Playwright: Thomas Geoghegan. At: Aurora Theater Works at the St. Bonaventure Oratory, 1625 N. Ashland Ave. Tickets: $20. Runs through: Sept. 3
The date is July 2, 1826. Former President Thomas Jefferson lies in poor health at Monticello, his debt-ridden home in Virginia, where his nephew Randolph is pressuring the composer of our country's Declaration of Independence to refute his assertion of equality therein, pursuant to incorporating an endorsement of slavery into his Independence Day speech.
On this fatal night, however, Jefferson's habit of inviting students from the nearby university for evening chats precipitates a visit from a cheerful alcohol-abstinent would-be writer named Edgar Allen Poe.
Well, it could have happened. Playwright Thomas Geoghegan's scholarship is sufficiently thorough to permit his bending it slightly in the service of his thesis: that Jefferson's manifesto for a new nation was not the hollow rhetoric of a hypocrite who preached ideas imported from a post-revolution France, but practiced social injustice toward those not sharing his class, gender and ethnicity. Instead, proposes Geoghegan, its author intended it as a call for his fellow citizens to resist tyrannyeven of its own governmentjust as they once resisted English rule.
Geoghegan cannot resist taking a few hindsight potshots at Alexander Hamilton and the Federalists in his portrait of a Jefferson not immune to dishing the dirt on his own colleagues, and in doing so, foreshadowing a turbulent future that, by evening's end, will transform the innocent Poe into the sodden horrormeister we know today. By contrast, a subplot involving the threat to Jefferson's slavesamong them, his alleged mistress Sally Hemingspresented by Monticello's foreclosure remains steadfast in its solemnity, even when its characters' dramatic function is reduced to mere reiteration of the crisis at hand.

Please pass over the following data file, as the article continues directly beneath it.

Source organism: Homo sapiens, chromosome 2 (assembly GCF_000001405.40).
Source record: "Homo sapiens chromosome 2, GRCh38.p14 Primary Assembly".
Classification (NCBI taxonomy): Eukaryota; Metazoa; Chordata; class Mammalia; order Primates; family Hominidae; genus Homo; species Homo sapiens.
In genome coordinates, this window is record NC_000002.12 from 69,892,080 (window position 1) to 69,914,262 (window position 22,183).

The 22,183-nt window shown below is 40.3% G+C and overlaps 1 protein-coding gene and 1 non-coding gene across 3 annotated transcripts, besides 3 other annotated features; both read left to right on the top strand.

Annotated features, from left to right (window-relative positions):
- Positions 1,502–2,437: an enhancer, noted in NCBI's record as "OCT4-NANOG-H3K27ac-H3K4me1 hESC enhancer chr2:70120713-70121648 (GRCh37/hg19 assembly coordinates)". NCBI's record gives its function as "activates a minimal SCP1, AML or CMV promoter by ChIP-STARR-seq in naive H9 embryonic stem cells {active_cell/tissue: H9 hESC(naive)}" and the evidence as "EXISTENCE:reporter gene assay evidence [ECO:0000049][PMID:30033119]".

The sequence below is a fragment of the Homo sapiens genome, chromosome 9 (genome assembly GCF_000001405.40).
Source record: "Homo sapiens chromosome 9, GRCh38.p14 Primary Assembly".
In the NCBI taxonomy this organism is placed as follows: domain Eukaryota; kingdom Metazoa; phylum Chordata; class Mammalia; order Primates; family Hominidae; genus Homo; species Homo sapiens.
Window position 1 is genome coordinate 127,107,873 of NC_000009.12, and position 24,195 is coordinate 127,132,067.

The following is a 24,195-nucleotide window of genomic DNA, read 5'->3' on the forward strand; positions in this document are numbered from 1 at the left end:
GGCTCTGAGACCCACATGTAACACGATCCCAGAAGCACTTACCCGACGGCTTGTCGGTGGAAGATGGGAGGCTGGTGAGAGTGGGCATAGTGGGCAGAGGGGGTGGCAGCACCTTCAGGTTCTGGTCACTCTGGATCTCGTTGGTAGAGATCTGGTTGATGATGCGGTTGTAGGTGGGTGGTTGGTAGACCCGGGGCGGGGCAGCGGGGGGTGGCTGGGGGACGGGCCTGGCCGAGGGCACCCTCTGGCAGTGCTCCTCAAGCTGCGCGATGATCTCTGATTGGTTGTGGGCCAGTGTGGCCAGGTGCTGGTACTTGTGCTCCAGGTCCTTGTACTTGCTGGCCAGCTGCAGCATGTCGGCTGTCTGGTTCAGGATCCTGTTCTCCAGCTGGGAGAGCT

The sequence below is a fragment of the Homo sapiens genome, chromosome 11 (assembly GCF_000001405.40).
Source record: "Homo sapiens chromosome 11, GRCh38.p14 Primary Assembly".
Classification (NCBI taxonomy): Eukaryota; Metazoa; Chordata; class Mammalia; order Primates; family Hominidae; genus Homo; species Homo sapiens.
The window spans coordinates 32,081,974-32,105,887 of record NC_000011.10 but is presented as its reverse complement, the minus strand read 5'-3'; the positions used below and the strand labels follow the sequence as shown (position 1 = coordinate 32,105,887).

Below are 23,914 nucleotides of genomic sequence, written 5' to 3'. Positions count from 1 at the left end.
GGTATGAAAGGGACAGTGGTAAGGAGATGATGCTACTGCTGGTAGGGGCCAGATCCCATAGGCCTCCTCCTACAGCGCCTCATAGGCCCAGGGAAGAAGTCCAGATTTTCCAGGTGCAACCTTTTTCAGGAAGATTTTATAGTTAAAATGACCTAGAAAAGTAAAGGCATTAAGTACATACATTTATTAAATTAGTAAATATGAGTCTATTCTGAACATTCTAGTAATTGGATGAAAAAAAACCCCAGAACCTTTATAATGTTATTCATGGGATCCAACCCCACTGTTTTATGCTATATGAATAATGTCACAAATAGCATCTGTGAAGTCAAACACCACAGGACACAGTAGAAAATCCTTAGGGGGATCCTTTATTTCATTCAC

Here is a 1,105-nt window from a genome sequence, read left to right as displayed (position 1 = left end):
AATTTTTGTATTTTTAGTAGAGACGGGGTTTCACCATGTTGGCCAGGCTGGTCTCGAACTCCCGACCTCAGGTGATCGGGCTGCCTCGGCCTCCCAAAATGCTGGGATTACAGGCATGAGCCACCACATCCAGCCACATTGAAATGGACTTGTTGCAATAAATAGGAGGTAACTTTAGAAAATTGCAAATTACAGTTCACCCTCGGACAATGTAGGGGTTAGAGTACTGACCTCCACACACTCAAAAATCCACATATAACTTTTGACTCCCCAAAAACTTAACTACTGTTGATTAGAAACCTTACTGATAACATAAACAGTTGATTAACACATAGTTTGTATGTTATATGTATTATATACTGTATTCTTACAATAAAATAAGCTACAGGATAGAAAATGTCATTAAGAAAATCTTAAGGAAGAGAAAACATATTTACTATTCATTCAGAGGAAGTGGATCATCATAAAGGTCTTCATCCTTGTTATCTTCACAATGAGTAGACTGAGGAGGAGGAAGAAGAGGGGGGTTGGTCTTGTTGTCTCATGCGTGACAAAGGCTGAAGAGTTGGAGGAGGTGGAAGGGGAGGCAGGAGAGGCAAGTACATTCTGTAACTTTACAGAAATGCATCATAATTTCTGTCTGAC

This last theme ( Did I mention the vodou-conjured specter of Haitian rebel Toussaint L'Ouverture? ) may explain the inclusion of many familiar faces from Congo Square Theater Company in this Aurora Theater Works inaugural production. Under the direction of Anthony Irons, a hard-working cast led by Marty Lodge as the philosophical Jefferson and Jeff Kurysz as the bewildered Poe maintain a sobriety lending a veneer of plausibility to Geoghegan's speculative hypotheses, despite anachronisms like the prevalence of portable writing instruments. What the results may lack in theatrical craft, however, they nevertheless redeem in the questions they raise about the truths we complacently claim to hold self-evident.